• seperator

Eagle box tape shows mint of origin

Between 2011 and 2014, the San Francisco Mint facility supplemented production of silver American Eagles otherwise struck at West Point; yet despite lacking a telltale mintmark, the certification services have been able to encapsulate these coins identifying which mint made the coins. How can they do this?

Silver American Eagle coins purchased in the large green monster boxes between 2011 and 2014 were secured with yellow strapping tape on which the mint of origin is marked. The U.S Mint stopped identifying the facility of origin on coins in the boxes beginning in 2015.

 

Reverse of the 2004 Statehood quarter for Michigan

The Treasury Department initially opposed the Statehood quarter program. How much money did the government make from these coins?

It has been estimated the circulating commemorative quarters earned $3 billion in additional seigniorage (the difference in value between what it costs to strike a coin and the face value of that coin) and $136.2 million in additional numismatic profits.

 

Why are our bank notes printed primarily using the color green?

Color tints were being used as a counterfeiting deterrent. However even the crude 19th century camera was capable of reproducing a bank note. The patented green ink introduced on greenbacks in 1861 was meant to be an anti-counterfeiting measure for that reason.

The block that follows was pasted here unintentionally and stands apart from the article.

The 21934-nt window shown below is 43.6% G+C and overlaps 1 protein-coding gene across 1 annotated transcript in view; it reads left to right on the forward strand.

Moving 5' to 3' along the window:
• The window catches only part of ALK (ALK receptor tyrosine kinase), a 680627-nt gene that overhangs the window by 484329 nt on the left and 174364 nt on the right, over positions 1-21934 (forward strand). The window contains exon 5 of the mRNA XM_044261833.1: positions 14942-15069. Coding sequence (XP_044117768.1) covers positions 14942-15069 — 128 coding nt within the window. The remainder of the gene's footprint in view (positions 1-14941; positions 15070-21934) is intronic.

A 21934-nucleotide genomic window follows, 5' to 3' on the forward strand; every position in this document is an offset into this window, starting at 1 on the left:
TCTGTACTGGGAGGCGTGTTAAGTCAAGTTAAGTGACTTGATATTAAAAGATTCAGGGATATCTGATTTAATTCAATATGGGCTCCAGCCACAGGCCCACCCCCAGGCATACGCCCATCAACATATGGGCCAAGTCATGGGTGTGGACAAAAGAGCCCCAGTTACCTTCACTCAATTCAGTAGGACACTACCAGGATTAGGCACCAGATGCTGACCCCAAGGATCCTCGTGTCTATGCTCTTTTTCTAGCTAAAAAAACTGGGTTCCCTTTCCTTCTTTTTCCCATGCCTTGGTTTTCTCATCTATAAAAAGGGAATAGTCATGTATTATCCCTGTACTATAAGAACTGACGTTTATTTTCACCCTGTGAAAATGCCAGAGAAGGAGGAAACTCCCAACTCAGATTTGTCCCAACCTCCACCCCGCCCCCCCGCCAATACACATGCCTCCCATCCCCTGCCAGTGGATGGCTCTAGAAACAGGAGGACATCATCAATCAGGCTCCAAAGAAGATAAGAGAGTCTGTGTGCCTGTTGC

What is the origin of the term laundering money?

By 1912, the Bureau of Engraving and Printing built a currency laundering machine, having learned about 30 percent of the bank notes being returned for destruction weren’t actually worn out but simply too soiled to circulate. The BEP abandoned laundering its own notes in 1918 as too much effort.

 

What is the origin of the legends “Annuit Coeptis” and “Novus ordo seclorum.” which appear in the pyramid with an eye on the back of our $1 Federal Reserve Notes?

Annuit Coeptis is Latin for “He [God] has favored our undertaking.” Novus ordo seclorum translates to “A new order of the ages.” Both are quotations from Virgil’s epic Latin poem The Aeneid.

 

Why does the 1739 Higley copper carry the legend “Value me as you please?”

I can’t substantiate that this isn’t pure legend; however, it appears Dr. Samuel Higley might have paid his tavern bills with his own coppers, valued at threepence but the same size as the contemporary British halfpenny. This didn’t go over well with his bartenders.

 

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This article was originally printed in Numismatic News. >> Subscribe today.

 

More Collecting Resources

• Error coins can bring big money. Learn to detect them and how to cash in on them with Strike It Rich With Pocket Change.

• Check out the newly-updated Standard Catalog of World Coins, 2001-Date that provides accurate identification, listing and pricing information for the latest coin releases.

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